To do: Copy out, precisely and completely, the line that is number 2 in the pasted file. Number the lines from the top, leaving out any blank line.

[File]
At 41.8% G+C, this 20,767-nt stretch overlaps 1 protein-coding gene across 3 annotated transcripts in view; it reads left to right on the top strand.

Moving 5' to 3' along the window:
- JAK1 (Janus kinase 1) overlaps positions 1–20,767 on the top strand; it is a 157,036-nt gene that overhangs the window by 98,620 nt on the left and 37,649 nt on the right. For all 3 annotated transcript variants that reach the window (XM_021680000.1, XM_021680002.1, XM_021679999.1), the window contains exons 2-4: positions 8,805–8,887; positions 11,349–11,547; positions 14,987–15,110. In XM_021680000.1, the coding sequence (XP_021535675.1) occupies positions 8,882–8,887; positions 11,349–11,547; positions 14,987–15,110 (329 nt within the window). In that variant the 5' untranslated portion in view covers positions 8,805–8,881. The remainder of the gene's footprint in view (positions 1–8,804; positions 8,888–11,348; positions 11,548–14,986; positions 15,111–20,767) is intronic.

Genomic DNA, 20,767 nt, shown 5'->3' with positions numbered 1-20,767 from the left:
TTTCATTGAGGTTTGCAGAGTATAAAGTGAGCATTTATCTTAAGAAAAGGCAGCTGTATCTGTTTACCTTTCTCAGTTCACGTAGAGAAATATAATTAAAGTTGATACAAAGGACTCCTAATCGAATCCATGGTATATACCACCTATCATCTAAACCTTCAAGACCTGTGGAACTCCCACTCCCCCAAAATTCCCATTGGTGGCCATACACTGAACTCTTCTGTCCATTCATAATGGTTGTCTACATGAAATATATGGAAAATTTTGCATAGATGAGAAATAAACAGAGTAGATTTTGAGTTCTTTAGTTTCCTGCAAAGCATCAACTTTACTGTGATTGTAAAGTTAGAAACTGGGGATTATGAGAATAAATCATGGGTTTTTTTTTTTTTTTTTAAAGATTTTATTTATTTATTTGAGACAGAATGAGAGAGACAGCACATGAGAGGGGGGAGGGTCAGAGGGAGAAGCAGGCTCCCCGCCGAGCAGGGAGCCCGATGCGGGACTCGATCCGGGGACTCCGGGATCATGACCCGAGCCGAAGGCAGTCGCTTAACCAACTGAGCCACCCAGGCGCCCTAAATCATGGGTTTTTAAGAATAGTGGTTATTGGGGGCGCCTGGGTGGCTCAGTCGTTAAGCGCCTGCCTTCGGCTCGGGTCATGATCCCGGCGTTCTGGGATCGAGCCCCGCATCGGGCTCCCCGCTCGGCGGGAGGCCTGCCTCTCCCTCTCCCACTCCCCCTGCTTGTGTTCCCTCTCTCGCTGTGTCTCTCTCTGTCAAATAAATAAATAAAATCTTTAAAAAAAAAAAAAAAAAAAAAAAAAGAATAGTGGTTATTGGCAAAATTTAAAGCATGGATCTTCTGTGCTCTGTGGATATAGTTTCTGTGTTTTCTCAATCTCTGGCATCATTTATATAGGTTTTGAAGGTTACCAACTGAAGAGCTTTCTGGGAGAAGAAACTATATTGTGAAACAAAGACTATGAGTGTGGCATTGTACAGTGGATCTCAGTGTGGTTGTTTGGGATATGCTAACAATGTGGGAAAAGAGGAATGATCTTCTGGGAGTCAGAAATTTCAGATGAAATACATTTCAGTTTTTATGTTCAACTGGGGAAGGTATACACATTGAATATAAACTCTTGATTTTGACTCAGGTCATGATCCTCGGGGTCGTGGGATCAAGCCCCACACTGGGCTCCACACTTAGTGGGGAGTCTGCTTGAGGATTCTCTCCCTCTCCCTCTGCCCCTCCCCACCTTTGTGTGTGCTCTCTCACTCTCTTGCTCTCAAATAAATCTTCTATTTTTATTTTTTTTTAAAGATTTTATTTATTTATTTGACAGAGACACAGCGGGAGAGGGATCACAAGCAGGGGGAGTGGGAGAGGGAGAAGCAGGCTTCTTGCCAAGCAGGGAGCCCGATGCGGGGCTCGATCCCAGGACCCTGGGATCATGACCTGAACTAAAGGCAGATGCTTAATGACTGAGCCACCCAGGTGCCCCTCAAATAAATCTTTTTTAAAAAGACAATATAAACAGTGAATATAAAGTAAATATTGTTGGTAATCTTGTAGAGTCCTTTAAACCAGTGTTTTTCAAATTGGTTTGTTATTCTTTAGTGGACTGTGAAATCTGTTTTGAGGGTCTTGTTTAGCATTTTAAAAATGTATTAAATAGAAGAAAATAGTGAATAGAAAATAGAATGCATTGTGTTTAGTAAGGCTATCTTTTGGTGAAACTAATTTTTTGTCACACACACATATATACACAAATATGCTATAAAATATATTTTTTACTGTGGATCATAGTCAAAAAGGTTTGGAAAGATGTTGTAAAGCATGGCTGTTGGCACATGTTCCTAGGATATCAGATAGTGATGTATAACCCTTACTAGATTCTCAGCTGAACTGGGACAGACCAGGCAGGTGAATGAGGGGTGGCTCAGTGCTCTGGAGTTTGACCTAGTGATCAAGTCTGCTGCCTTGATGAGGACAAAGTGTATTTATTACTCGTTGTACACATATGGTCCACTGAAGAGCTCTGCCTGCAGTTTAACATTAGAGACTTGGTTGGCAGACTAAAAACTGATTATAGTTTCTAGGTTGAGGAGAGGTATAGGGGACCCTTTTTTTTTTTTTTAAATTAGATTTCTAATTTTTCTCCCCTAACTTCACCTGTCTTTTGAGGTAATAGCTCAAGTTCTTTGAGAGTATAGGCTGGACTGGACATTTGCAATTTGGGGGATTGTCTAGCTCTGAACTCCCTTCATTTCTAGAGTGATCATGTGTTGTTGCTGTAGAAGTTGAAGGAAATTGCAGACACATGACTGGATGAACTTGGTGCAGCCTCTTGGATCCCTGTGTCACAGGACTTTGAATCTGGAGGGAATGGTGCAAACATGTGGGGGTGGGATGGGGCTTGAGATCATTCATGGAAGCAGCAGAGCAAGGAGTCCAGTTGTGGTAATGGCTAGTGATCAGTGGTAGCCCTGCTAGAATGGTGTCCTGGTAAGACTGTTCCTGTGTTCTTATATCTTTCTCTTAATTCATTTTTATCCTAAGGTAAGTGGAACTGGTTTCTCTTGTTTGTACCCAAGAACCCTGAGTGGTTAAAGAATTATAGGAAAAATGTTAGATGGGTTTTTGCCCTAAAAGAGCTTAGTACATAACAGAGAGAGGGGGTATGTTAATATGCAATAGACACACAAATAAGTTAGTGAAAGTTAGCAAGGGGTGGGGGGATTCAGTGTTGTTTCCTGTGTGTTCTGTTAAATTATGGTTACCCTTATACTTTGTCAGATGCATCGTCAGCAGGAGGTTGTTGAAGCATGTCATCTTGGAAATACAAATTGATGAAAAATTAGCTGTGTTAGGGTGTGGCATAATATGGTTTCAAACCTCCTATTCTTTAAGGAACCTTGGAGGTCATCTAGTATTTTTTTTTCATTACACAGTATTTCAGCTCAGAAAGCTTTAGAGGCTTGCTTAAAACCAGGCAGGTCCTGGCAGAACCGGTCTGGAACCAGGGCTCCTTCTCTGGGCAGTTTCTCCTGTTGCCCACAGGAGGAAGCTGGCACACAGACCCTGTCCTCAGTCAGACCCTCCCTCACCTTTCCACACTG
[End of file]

Moving 5' to 3' along the window: